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If you increase the thrust on the right engine, the plane rolls to the left. But why? And why does the plane roll to the right and not yaw to the right?

Note: I am not a pilot, nor have I followed any aerodynamic studies whatsoever.

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Increasing thrust on the right engine only will make the aircraft yaw and then roll to the left.

The thrust does generate a yawing moment to the left, but the secondary effect of yaw is roll. In simplistic terms, a yaw to the left means that the right wing not only momentarily moves through the air faster than the left, but more of the wing is exposed to the airflow. This generates extra lift from the right, putting the aircraft into a left roll.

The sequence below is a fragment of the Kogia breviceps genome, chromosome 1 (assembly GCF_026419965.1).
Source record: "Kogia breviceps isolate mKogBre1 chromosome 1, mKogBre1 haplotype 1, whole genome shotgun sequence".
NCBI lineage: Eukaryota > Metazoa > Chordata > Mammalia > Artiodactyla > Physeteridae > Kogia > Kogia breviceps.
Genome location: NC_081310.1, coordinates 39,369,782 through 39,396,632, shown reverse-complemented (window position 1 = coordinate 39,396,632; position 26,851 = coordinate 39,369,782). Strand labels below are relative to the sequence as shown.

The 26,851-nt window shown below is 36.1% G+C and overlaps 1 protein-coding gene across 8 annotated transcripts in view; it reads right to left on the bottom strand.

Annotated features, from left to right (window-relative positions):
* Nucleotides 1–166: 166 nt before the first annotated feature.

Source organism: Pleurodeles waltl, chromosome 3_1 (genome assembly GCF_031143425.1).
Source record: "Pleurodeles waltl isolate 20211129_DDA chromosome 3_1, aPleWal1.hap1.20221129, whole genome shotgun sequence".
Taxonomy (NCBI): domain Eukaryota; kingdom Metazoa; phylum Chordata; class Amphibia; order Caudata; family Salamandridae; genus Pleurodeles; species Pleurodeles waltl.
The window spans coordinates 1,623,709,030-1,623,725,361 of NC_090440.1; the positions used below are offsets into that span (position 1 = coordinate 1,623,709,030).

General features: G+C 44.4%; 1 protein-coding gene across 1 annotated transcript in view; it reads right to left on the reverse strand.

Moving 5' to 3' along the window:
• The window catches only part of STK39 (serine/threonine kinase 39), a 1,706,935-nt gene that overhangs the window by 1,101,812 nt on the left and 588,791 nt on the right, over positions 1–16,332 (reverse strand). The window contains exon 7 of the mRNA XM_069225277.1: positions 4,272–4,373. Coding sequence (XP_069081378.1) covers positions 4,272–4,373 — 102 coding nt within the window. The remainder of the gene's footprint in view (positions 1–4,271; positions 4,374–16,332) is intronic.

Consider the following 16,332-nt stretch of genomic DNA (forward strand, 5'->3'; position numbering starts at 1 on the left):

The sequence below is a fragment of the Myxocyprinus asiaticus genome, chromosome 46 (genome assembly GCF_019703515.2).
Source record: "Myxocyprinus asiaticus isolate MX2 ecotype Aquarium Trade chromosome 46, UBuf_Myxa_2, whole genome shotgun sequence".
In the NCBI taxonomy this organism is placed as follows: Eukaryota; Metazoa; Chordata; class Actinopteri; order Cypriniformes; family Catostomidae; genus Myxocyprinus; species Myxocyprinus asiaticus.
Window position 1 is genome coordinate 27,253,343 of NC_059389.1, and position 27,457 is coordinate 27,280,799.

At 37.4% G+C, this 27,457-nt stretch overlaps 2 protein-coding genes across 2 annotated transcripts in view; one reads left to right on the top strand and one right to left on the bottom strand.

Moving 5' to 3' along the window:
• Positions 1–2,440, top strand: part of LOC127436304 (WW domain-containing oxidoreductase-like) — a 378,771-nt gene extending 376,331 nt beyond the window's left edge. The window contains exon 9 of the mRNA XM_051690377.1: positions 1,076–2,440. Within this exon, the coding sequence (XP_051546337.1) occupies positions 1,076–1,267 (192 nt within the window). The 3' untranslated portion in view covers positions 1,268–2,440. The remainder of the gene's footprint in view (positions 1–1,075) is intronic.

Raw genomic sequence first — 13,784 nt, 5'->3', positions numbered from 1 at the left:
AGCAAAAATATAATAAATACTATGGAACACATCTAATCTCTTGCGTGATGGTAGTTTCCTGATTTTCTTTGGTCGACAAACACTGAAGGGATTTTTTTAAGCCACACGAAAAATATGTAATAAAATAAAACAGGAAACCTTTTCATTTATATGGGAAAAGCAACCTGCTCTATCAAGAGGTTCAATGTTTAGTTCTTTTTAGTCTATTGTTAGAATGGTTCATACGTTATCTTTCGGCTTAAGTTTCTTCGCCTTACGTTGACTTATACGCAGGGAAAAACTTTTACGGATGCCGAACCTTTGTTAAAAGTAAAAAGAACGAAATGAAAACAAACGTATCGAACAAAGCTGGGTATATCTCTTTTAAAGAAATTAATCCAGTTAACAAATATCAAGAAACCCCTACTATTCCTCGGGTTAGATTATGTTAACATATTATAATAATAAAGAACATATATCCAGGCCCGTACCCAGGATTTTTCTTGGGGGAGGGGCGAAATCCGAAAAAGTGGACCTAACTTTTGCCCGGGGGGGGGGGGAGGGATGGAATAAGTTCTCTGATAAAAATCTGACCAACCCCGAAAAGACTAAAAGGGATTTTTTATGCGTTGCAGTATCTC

A more technical explanation of this effect can be found here.

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    $\begingroup$ The selected answer on the linked physics SE presumes that the sweep angle is the main factor in the yaw/roll coupling. This is incorrect. In reality, the dihedral angle is the most significant factor. (The rule of thumb is that 1° of dihedral is worth about 10° of sweep). But the main point is, right, that the roll is only a secondary effect; yaw (or more correctly, sideslip) must happen first. The whole question arises perhaps because roll is more immediately noticeable than yaw. $\endgroup$ – Zeus Apr 9 '18 at 5:10

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